U.S. Pork Producers Hope For Resolution in Japan Trade Talks

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Trade talks between U.S. Trade Representative Bob Lighthizer and Japan's economy minister, Toshimitsu Motegi, are set for Monday and Tuesday in Washington, with the U.S. hoping to strike a “quick” deal on agriculture, reports Pro Farmer’s Jim Wiesemeyer.

Japan’s Finance Minister Taro Aso suggested the U.S. is in no hurry to reach a trade deal with the nation. 

“They’re too busy with China. I don’t think they can spare enough people to talk to us,” Aso told reporters Friday in Washington during the spring International Monetary Fund meetings. “There have been no official requests made directly to us on what the U.S. would like to achieve.”

The discussions will follow in the spirit of the joint statement released last September when Prime Minister Shinzo Abe and President Donald Trump agreed to begin trade talks, according to Japanese officials. 

That means Japan cannot make concessions on agricultural market access beyond what it agreed to in the Comprehensive and Progressive Agreement for Trans-Pacific Partnership (CPTPP), a free-trade agreement between 11 nations in the Asia-Pacific region that followed after Trump abandoned an earlier pact his third day in office, Wiesemeyer says. 

“Tokyo is hoping to avoid tariffs on its cars and Trump has previously shown he will use the threat of such tariffs as part of his trade policy strategy,” Wiesemeyer says.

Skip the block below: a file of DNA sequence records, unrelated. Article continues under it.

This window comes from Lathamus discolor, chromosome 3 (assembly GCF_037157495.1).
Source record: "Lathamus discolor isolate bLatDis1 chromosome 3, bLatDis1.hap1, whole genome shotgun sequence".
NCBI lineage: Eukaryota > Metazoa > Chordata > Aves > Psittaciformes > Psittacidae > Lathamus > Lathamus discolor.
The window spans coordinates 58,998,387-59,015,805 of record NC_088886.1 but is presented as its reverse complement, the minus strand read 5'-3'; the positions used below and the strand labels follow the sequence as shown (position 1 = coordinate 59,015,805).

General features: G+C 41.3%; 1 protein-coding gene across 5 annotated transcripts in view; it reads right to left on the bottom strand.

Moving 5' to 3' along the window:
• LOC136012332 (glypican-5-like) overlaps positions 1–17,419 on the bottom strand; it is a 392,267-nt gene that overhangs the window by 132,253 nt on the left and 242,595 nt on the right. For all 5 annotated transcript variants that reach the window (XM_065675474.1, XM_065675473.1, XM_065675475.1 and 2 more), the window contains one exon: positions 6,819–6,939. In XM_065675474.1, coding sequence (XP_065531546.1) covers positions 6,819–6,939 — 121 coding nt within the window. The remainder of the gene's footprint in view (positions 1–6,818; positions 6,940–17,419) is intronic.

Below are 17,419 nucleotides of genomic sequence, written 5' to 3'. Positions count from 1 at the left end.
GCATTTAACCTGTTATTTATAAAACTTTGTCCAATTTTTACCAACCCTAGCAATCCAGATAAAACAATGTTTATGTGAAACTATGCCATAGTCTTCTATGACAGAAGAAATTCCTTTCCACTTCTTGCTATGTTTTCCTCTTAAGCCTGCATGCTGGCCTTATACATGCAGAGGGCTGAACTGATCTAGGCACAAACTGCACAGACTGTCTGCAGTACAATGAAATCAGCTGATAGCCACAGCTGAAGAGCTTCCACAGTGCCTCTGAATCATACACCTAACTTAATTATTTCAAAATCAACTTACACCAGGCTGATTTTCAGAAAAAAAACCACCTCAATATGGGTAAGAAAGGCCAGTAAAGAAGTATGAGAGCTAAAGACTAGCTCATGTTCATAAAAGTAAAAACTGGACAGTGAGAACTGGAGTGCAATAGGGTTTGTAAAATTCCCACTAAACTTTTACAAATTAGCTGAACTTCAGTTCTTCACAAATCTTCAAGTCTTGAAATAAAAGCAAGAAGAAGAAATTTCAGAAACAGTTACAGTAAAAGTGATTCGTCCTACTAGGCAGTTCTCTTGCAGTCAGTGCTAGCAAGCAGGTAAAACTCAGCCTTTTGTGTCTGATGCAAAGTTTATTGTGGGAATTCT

NPPC Urges Trade Resolution with Japan
The National Pork Producers Council (NPPC) urged the Trump administration to expeditiously complete and deliver for ratification to Congress a trade deal that puts U.S. pork producers back on a level playing field in Japan.

“U.S. pork producers are losing market share in Japan to international competitors that have recently negotiated more favorable trade terms in our most valuable market,” David Herring, NPPC’s president and a pork producer from Lillington, N.C. said in a press release on April 1. “We are already seeing a decline in sales to Japan and will see market loss accelerate if we don’t quickly secure competitive access to Japan.”

Dermot Hayes, an economist at Iowa State University, says U.S. pork will see exports to Japan grow from $1.6 billion in 2018 to more than $2.2 billion over the next 15 years if the U.S. quickly gains access on par with international competitors. Hayes reports that U.S. pork shipments to Japan will drop to $349 million if a trade deal on these terms is not quickly reached with Japan.


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